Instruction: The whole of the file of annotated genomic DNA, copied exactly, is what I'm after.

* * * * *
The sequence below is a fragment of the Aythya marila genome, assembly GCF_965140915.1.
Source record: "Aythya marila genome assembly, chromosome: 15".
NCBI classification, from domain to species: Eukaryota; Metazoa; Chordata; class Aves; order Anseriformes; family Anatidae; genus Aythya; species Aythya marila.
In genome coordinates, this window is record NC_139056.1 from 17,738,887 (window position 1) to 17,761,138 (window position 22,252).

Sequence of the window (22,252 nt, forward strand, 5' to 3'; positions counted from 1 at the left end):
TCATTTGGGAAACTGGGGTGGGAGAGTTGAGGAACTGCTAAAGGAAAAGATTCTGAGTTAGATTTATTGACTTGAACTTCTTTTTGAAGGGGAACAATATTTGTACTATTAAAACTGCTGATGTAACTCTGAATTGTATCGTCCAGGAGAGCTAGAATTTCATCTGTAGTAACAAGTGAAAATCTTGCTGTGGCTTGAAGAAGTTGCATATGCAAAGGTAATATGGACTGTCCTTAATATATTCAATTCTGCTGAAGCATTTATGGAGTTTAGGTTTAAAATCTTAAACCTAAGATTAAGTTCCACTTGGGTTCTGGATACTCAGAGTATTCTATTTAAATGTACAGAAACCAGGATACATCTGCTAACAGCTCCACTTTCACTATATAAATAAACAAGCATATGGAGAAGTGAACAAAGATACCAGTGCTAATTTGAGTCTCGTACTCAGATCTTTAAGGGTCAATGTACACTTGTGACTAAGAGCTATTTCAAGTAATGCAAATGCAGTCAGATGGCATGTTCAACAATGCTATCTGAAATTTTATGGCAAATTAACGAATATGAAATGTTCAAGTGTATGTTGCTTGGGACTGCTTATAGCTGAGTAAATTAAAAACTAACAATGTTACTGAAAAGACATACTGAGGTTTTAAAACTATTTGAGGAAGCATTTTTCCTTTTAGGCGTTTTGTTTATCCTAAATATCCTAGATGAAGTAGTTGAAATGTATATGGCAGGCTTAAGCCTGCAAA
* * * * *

The sequence below is a fragment of the Aythya marila genome, assembly GCF_965140915.1.
Source record: "Aythya marila genome assembly, chromosome: 15".
NCBI classification, from domain to species: Eukaryota; Metazoa; Chordata; class Aves; order Anseriformes; family Anatidae; genus Aythya; species Aythya marila.
In genome coordinates, this window is record NC_139056.1 from 17,738,887 (window position 1) to 17,761,138 (window position 22,252).

Sequence of the window (22,252 nt, forward strand, 5' to 3'; positions counted from 1 at the left end):
TCATTTGGGAAACTGGGGTGGGAGAGTTGAGGAACTGCTAAAGGAAAAGATTCTGAGTTAGATTTATTGACTTGAACTTCTTTTTGAAGGGGAACAATATTTGTACTATTAAAACTGCTGATGTAACTCTGAATTGTATCGTCCAGGAGAGCTAGAATTTCATCTGTAGTAACAAGTGAAAATCTTGCTGTGGCTTGAAGAAGTTGCATATGCAAAGGTAATATGGACTGTCCTTAATATATTCAATTCTGCTGAAGCATTTATGGAGTTTAGGTTTAAAATCTTAAACCTAAGATTAAGTTCCACTTGGGTTCTGGATACTCAGAGTATTCTATTTAAATGTACAGAAACCAGGATACATCTGCTAACAGCTCCACTTTCACTATATAAATAAACAAGCATATGGAGAAGTGAACAAAGATACCAGTGCTAATTTGAGTCTCGTACTCAGATCTTTAAGGGTCAATGTACACTTGTGACTAAGAGCTATTTCAAGTAATGCAAATGCAGTCAGATGGCATGTTCAACAATGCTATCTGAAATTTTATGGCAAATTAACGAATATGAAATGTTCAAGTGTATGTTGCTTGGGACTGCTTATAGCTGAGTAAATTAAAAACTAACAATGTTACTGAAAAGACATACTGAGGTTTTAAAACTATTTGAGGAAGCATTTTTCCTTTTAGGCGTTTTGTTTATCCTAAATATCCTAGATGAAGTAGTTGAAATGTATATGGCAGGCTTAAGCCTGCAAA